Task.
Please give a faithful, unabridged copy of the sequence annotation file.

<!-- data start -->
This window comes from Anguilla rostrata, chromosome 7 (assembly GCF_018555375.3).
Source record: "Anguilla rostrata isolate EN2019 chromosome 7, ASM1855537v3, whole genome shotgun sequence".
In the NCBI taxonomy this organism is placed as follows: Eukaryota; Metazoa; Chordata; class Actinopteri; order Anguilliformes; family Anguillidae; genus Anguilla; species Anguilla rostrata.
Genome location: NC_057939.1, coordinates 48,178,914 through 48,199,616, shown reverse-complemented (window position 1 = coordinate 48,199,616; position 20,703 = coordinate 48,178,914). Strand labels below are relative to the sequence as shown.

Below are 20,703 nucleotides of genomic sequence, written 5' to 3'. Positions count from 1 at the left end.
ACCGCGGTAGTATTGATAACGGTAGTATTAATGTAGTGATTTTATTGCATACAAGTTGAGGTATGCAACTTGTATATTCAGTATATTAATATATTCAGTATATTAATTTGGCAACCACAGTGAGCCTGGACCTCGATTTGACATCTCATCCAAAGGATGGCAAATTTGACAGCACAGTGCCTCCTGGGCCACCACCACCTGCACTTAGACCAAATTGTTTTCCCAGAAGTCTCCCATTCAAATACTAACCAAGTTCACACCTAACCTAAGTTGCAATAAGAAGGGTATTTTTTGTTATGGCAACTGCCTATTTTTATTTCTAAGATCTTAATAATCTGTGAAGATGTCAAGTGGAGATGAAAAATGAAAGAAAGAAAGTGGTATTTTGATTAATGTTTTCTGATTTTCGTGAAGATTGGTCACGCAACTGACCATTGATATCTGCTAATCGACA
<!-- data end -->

This window comes from Anguilla rostrata, chromosome 7 (assembly GCF_018555375.3).
Source record: "Anguilla rostrata isolate EN2019 chromosome 7, ASM1855537v3, whole genome shotgun sequence".
In the NCBI taxonomy this organism is placed as follows: Eukaryota; Metazoa; Chordata; class Actinopteri; order Anguilliformes; family Anguillidae; genus Anguilla; species Anguilla rostrata.
Genome location: NC_057939.1, coordinates 48,178,914 through 48,199,616, shown reverse-complemented (window position 1 = coordinate 48,199,616; position 20,703 = coordinate 48,178,914). Strand labels below are relative to the sequence as shown.

Below are 20,703 nucleotides of genomic sequence, written 5' to 3'. Positions count from 1 at the left end.
ACCGCGGTAGTATTGATAACGGTAGTATTAATGTAGTGATTTTATTGCATACAAGTTGAGGTATGCAACTTGTATATTCAGTATATTAATATATTCAGTATATTAATTTGGCAACCACAGTGAGCCTGGACCTCGATTTGACATCTCATCCAAAGGATGGCAAATTTGACAGCACAGTGCCTCCTGGGCCACCACCACCTGCACTTAGACCAAATTGTTTTCCCAGAAGTCTCCCATTCAAATACTAACCAAGTTCACACCTAACCTAAGTTGCAATAAGAAGGGTATTTTTTGTTATGGCAACTGCCTATTTTTATTTCTAAGATCTTAATAATCTGTGAAGATGTCAAGTGGAGATGAAAAATGAAAGAAAGAAAGTGGTATTTTGATTAATGTTTTCTGATTTTCGTGAAGATTGGTCACGCAACTGACCATTGATATCTGCTAATCGACA